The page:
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Triumph of St Thomas Aquinas (1471). Benozzo Gozzoli (Italian, 1420-1497). Tempera on panel. Musée du Louvre. The inscription beneath the glory containing Christ expresses his agreement with the theological writings of St Thomas Aquinas: BENE SCPSISTI DE ME, THOMMA (“You have written well about me, Thomas”). The saint is enthroned in the centre between Aristotle and Plato. At his feet lies the Arabic scholar Averroes, whose writings he refuted.

Ballet illustration. Tales from the Ballet, selected by Louis Untermeyer (Golden Press, 1968). Illustration by Alice Provensen (American, born 1917 or 1918) and Martin Provensen (American, 1916–1987). After the war the Provensens moved to New York where a friend helped them get their first job, illustrating The Fireside Book of Folk Songs. They illustrated several Little Golden Books including The Color Kittens (1949). In 1952, Tony the Tiger, designed by Martin, debuted as a Kellogg’s…

Portrait of a Lady (1530-1535). Pier Francesco Foschi (Italian, Mannerism, 1502-1567). Oil on panel. Museo Thyssen-Bornemisza, Madrid. The plain architectural background in the style of the period infuses the painting with a sense of solemnity and isolation which accentuates the sitter’s expression, halfway between serious and sad. With lowered eyes, she fixes her gaze on no particular spot, as if absorbed in her thoughts, perhaps inspired by the book which she is holding.

Krista Dowson, corps de ballet, National Ballet of Canada. Rehearsal style: “Thank you, I actually made it myself,” is the corps de ballet dancer’s response when we compliment her on her bold teal and lace bodysuit. Part ballerina, part businesswoman, Dowson started her own collection of bespoke leotards, dubbed Pretty, Fancy, three years ago. Her signature touches include lace and metallic fabric panels.

Lucia Lacarra dancing in a dress by Jesús del Pozo, September 2009. Photo: Juan Gatti. Jesús del Pozo (1946-2011) was a Spanish fashion designer. He designed uniforms like those worn by staff at the Spanish pavilion in the Seville Universal Exposition in 1992, as well as costumes for theatre, ballet and cinematic opera.

Drew Jacoby in “One” by Annabelle Lopez Ochoa. Photo by Sharen Bradford, 2012. Lopez Ochoa’s piece “One”, created for independent artist Drew Jacoby and Rubinald Pronk, was acquired by Christopher Wheeldon’s Company Morphoses and presented at Sadlers’ Wells in London, Vail and New York City Center in the summer of 2008.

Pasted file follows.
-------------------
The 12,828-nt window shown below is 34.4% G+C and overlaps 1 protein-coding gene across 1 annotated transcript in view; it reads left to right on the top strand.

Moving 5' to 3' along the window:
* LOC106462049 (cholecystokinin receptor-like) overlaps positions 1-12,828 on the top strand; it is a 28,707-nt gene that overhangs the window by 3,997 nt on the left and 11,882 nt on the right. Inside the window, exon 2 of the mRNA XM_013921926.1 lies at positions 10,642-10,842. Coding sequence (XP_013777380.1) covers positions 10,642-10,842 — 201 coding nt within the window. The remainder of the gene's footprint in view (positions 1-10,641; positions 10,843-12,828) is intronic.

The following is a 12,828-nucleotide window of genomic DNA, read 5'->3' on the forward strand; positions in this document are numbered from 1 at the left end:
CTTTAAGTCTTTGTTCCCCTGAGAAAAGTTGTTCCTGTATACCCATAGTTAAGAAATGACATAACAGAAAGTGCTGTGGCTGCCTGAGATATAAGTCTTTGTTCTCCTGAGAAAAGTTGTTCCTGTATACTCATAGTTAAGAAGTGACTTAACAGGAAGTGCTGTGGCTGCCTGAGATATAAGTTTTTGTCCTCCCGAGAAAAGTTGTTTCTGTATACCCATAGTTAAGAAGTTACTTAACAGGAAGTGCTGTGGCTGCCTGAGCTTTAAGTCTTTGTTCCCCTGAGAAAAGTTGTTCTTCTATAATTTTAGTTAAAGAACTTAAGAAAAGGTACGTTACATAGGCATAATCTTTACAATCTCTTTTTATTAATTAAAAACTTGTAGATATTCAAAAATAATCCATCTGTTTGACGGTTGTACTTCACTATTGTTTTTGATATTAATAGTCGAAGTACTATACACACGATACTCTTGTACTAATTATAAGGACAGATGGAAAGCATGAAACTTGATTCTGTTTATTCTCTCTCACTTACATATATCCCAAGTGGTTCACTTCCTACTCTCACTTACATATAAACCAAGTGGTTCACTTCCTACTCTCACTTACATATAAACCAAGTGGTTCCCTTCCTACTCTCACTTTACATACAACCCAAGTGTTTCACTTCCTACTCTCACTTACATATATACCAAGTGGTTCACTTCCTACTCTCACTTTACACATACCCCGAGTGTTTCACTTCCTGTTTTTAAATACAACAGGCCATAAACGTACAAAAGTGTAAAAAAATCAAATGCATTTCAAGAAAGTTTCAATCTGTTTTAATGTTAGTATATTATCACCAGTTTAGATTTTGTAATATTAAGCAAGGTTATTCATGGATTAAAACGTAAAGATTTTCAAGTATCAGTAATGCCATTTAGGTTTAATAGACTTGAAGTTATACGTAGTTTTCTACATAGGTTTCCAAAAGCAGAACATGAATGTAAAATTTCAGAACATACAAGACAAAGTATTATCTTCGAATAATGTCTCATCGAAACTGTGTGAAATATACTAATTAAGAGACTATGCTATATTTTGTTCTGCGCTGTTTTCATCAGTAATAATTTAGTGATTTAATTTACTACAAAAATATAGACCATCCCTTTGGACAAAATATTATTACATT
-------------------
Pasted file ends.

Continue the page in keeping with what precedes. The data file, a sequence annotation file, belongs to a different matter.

The Ladies of the Family of Mr William Mason of Colchester (1802–1806). John Constable (British, 1776-1837). Oil on canvas. Colchester and Ipswich Museums Service. The Mason family lived in Jupe’s Hill, in Dedham, Essex - the neighbouring village to East Bergholt, the artist’s birthplace. Through the open window is a distant view of a church, thought to represent Stratford St Mary. Mr Mason was the artist’s lawyer, and the portrait is believed to have been painted in lieu of payment of a…

The Pre-Raphaelite (1857). Henry O’Neil (English, 1817-1880). Oil on panel. A satire. O’Neil was virulent in his condemnation of the Pre-Raphaelites, attacking them in both paint and words. This picture formed a humorous pendant to The Post Raphaelite, under the joint heading, The Two Extremes. The Art Journal, commenting on The Post Raphaelite, explained that “This and The Pre-Raphaelite by the same artist, illustrate these opponent Art-theories, with some causticity of allusion to the…

Readers reading readers reading readers. A Dried-Beef Sandwich. Cover illustration for Judge magazine, June 28, 1919. Illustration by Orson Lowell. Life, Judge, The American Girl and other magazines provided Lowell with outlets for his work through the 1940’s. He seemed to have a great sense of humor as well as being a marvelous penman. His book work tapered off as the market for illustrated novels diminished in the early 1920’s.